Smart contracts were first referred to by Nick Szabo in the 1990s as “a set of promises, specified in digital form, including protocols within which the parties perform on these promises.” Namely, smart contracts are software codes that embed the terms and conditions of a contract and that run on a network leading to a partial or full automated self-execution and self-enforcement of the contract.
Some smart contracts include a dispute resolution clause to resolve any issues prior to the self-execution and enforcement of the contract. The dispute resolution clause in question can be an online arbitration clause. The arbitral award arising from the dispute resolution process can be issued either by an actual arbitrator through the use of ICT or potentially through an arbitration system based on artificial intelligence. Once the arbitral award is issued in either form in the context of smart contracts, the award can be automatically enforced by the software code. Given these technological advancements touching on online arbitral awards, the question arises to what extent the New York Convention on the recognition and enforcement of foreign arbitral awards applies to these new types of arbitral awards and to what extent these blockchain-based arbitral awards are recognised and enforced by the international legal framework governing international arbitration.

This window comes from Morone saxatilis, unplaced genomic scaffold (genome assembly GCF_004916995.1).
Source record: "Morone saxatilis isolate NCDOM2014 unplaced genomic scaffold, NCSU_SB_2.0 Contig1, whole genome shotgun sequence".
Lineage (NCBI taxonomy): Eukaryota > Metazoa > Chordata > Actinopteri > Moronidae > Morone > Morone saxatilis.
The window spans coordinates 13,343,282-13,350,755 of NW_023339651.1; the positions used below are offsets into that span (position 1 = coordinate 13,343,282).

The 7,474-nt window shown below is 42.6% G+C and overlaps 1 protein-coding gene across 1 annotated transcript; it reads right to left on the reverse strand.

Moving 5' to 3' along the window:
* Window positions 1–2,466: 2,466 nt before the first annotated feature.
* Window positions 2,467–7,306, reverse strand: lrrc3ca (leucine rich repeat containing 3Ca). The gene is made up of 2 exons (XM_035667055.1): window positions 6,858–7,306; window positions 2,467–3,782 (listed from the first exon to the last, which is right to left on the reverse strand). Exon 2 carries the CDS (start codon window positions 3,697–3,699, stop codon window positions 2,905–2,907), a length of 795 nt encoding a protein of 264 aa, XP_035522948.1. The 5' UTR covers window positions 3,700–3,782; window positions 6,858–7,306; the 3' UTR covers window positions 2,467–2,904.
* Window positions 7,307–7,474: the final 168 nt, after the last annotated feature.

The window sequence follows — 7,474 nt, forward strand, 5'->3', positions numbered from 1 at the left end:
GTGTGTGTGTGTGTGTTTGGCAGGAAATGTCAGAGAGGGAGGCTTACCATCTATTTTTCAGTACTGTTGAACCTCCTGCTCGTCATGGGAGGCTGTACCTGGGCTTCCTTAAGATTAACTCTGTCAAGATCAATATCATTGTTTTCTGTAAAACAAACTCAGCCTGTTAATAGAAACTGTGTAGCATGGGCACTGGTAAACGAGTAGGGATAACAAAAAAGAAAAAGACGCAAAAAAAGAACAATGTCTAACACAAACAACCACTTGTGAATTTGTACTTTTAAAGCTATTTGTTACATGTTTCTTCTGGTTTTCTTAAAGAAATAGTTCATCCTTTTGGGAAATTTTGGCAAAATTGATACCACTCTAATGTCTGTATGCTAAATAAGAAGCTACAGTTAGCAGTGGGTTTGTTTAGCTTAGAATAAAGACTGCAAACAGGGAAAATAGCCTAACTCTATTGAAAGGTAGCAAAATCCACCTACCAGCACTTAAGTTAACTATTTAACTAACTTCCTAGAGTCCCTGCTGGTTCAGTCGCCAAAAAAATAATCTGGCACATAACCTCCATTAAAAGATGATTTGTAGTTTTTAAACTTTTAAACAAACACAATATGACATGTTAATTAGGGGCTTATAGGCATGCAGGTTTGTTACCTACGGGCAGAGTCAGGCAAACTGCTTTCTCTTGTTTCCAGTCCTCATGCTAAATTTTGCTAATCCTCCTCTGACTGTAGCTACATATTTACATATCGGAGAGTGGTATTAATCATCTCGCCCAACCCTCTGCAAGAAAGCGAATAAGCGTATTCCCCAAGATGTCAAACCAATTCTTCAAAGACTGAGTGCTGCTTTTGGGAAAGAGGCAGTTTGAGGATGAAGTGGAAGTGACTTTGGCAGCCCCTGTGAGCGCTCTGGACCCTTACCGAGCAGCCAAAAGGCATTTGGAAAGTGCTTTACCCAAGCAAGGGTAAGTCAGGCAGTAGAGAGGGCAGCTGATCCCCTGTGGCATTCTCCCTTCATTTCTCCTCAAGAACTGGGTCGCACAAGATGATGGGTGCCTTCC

In this light the paper focuses on developing an understanding of the extent of the applicability of the New York Convention to the recognition and enforcement of these automated arbitral awards issued in the context of smart contracts. This will help understand how to further develop ODR and arbitration software that is embedded in smart contracts in order to ensure that the results are recognised and compliant with the governing legal framework.